With fall and a new post-COVID school year on the way, KGVO spoke to Montana Superintendent of Public Instruction Elsie Arntzen on a variety of topics, including masks, COVID vaccinations and millions of dollars in ARP funding.

With COVID cases rising in Missoula, the MCPS School Board is considering a requirement for students to wear masks in school. Artnzen commented.

“There is no (statewide) mandate for masks,” said Arntzen. “There is no mandate for vaccines coming from our office, and nor do I believe from the governor's office. We have been saying this all along. It is up to health care providers and personal responsibility when it deals with children.”

Arntzen said families should have a great deal to say about such a decision.

“Let's put families in control of this decision,” she said. “And if families have a concern, get in that boardroom. Talk to those school leaders. Visit with your classroom teacher. You as parents in Montana, we know our children better than anyone. And that is where we are with masking or vaccinations.”

Arntzen said each school district must make its own decision.

“Missoula County Public Schools is making the determination with county health and by listening to parents and families,” she said. “I do believe there is a medical exemption that goes along with this, and that is a discussion with a parent, their child and their medical provider. But, it's sad to see this occur with the numbers and the science that we have at this point and the fear about  the different variants of the virus. We want to make sure that in school we're leading education. The school is not a healthcare provider, and I wouldn't want to have masking or vaccinations be any passport to learning.”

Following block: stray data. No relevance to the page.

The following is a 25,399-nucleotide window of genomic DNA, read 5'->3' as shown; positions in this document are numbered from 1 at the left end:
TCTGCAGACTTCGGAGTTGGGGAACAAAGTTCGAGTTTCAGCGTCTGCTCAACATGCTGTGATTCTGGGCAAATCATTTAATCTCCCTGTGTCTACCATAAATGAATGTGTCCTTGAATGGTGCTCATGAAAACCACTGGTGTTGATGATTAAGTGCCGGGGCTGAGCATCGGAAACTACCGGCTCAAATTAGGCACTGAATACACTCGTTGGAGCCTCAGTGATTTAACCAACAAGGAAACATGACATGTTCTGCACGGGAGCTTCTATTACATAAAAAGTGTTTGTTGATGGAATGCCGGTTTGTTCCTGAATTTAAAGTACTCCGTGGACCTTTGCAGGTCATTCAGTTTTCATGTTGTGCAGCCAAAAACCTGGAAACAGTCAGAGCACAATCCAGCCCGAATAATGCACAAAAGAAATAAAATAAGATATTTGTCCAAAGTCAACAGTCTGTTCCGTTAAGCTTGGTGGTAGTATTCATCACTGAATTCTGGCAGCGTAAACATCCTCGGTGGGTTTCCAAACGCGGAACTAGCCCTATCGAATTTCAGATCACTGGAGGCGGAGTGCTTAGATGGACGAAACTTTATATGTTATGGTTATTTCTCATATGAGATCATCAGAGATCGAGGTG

In addition, Arntzen said Secretary of Education Cardona complemented Montana on being one of the first states to submit its American Rescue Plan Elementary and Secondary School Emergency Relief proposal for $127 million in funding.

“The federal government did stand by its promise,” she said. “We delivered a state plan to them on how these precious tax dollars were going to be spent in innovating our classrooms making sure that our schools are safe for students, teachers, teacher leaders, and of course parents when they drop their children off at school and our school doors open this fall.”

The Missoula County School Board will release its guidance at their meeting via ZOOM on Monday, August 10.

See How School Cafeteria Meals Have Changed Over the Past 100 Years

Using government and news reports, Stacker has traced the history of cafeteria meals from their inception to the present day, with data from news and government reports. Read on to see how various legal acts, food trends, and budget cuts have changed what kids are getting on their trays.